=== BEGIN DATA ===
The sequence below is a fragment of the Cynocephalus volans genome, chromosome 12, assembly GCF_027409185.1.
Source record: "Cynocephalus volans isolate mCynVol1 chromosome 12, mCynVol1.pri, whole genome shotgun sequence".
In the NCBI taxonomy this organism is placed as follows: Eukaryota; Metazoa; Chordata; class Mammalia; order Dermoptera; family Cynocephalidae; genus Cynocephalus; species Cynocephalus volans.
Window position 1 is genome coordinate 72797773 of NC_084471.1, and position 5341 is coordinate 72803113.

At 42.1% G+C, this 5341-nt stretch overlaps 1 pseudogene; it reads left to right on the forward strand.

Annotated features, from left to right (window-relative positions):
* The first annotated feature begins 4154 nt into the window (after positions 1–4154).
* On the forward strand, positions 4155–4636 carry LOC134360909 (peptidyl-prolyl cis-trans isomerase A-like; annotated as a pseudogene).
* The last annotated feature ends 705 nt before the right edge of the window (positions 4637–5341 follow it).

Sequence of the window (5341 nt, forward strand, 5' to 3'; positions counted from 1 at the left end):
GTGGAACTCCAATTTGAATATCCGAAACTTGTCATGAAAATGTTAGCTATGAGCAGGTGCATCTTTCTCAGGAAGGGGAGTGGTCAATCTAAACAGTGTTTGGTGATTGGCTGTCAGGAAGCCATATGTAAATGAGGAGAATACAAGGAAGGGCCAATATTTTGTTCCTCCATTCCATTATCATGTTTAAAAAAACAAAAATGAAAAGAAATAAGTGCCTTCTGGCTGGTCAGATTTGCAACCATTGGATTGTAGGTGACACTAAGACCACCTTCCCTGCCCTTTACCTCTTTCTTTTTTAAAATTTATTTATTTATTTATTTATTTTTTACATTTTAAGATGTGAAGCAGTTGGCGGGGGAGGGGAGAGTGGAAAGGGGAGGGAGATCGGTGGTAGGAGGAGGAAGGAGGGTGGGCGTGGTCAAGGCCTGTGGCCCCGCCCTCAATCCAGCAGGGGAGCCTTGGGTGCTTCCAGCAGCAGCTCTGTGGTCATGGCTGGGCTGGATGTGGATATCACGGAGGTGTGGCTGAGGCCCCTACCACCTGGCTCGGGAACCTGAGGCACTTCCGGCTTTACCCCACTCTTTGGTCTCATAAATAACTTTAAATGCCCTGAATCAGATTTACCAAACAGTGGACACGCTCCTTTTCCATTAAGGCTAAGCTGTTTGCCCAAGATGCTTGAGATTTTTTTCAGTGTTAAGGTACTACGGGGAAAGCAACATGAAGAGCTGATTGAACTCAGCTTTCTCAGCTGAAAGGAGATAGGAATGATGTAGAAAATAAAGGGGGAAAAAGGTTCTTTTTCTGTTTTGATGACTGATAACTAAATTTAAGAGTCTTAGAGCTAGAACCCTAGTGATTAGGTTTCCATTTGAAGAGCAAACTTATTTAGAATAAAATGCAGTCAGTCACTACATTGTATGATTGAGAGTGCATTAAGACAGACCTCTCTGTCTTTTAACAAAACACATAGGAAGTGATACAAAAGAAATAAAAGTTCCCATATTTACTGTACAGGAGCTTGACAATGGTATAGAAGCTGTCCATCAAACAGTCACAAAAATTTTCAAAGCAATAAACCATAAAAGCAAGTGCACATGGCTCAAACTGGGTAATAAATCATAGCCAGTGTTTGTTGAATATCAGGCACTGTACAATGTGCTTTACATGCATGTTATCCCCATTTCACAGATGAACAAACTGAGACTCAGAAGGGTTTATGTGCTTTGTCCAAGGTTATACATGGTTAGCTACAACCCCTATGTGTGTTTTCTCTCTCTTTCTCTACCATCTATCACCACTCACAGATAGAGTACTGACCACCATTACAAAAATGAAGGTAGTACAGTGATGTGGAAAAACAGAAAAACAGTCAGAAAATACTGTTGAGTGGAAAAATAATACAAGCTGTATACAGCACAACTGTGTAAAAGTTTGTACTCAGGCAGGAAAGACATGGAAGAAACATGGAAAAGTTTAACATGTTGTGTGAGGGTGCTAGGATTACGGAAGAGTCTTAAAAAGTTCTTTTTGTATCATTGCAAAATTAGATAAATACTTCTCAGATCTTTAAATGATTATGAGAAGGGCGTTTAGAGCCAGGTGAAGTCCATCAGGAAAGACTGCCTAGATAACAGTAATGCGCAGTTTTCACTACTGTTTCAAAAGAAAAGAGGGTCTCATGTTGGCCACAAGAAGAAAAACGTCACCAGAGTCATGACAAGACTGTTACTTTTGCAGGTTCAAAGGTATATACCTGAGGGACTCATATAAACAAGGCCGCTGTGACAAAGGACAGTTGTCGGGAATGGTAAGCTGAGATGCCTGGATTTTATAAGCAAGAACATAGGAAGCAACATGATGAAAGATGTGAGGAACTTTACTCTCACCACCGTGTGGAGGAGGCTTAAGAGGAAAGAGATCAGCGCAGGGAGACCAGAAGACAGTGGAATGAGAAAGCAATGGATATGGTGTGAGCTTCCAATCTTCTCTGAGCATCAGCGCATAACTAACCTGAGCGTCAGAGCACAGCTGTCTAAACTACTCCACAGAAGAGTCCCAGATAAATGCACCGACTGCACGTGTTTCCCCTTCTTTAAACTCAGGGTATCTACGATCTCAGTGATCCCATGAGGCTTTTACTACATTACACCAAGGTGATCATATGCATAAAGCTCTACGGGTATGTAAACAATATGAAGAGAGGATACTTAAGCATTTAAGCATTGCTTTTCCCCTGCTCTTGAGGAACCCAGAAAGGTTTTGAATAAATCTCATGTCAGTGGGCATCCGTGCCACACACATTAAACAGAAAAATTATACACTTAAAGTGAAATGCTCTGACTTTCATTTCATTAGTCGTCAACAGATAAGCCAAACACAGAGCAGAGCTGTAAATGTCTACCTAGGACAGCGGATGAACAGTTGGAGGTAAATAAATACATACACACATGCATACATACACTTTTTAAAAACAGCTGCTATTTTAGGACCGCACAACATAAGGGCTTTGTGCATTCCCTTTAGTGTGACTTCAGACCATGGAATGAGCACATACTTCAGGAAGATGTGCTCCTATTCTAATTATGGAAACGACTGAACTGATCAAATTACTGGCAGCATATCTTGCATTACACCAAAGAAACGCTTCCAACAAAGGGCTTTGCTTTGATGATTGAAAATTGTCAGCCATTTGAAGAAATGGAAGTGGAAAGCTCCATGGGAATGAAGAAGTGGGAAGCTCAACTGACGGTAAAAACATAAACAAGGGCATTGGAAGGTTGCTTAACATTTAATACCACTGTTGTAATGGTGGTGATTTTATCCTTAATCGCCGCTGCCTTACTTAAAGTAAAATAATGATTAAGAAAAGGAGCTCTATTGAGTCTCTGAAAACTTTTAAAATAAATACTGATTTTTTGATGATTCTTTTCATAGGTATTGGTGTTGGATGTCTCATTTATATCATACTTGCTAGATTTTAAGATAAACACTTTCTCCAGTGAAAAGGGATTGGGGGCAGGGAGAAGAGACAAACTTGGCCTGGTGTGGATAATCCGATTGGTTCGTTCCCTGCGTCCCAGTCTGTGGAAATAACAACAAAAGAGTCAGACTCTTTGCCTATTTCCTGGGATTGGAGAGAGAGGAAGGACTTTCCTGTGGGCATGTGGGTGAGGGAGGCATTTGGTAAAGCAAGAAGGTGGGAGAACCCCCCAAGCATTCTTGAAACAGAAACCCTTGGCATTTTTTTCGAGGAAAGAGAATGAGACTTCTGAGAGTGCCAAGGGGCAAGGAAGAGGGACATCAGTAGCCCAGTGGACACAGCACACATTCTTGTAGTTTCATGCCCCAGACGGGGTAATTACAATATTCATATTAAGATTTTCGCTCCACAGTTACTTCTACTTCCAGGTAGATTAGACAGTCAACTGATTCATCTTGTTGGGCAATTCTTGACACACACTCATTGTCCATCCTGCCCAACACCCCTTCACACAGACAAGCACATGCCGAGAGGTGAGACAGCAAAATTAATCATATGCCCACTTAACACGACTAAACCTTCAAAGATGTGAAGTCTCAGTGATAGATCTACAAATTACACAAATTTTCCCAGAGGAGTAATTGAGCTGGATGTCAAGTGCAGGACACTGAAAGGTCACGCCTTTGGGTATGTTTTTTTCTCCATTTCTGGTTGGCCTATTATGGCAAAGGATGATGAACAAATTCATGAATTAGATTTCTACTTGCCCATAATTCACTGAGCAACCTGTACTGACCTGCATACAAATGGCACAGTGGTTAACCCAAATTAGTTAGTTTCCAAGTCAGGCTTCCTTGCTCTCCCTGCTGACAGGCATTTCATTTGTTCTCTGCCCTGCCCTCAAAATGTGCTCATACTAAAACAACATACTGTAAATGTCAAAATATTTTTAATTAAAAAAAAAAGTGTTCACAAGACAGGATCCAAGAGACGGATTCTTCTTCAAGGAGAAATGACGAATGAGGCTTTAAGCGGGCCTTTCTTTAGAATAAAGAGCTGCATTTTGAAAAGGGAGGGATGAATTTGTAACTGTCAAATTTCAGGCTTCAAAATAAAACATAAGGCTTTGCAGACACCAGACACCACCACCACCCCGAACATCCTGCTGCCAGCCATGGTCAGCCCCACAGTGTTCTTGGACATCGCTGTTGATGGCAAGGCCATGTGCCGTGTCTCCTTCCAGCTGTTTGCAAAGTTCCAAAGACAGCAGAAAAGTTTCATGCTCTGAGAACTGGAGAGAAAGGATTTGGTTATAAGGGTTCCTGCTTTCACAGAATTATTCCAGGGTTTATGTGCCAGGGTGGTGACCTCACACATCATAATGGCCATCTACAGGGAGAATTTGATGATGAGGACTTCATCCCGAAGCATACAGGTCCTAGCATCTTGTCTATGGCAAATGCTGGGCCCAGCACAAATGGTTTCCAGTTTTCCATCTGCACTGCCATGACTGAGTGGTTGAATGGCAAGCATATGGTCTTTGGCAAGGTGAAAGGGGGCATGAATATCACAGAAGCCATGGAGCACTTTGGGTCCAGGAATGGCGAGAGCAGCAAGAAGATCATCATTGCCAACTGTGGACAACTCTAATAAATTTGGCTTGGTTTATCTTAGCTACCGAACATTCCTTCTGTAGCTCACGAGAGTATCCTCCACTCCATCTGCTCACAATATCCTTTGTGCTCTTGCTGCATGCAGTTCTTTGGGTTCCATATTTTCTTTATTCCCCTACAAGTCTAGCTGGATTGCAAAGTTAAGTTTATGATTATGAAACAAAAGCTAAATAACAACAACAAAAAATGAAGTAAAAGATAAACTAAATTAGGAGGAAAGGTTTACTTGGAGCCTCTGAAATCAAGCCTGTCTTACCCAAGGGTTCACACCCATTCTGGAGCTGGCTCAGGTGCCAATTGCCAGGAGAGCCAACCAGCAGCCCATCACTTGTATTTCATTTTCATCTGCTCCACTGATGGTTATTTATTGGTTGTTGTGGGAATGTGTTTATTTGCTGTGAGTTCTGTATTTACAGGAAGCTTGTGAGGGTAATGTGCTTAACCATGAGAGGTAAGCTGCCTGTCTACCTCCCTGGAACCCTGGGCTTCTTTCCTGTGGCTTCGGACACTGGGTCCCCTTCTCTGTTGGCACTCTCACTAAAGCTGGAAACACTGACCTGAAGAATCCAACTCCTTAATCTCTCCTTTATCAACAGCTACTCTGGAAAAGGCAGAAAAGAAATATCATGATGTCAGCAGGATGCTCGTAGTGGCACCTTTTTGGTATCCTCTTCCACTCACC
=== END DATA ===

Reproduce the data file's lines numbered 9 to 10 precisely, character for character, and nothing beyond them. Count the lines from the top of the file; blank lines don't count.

* The last annotated feature ends 705 nt before the right edge of the window (positions 4637–5341 follow it).

Sequence of the window (5341 nt, forward strand, 5' to 3'; positions counted from 1 at the left end):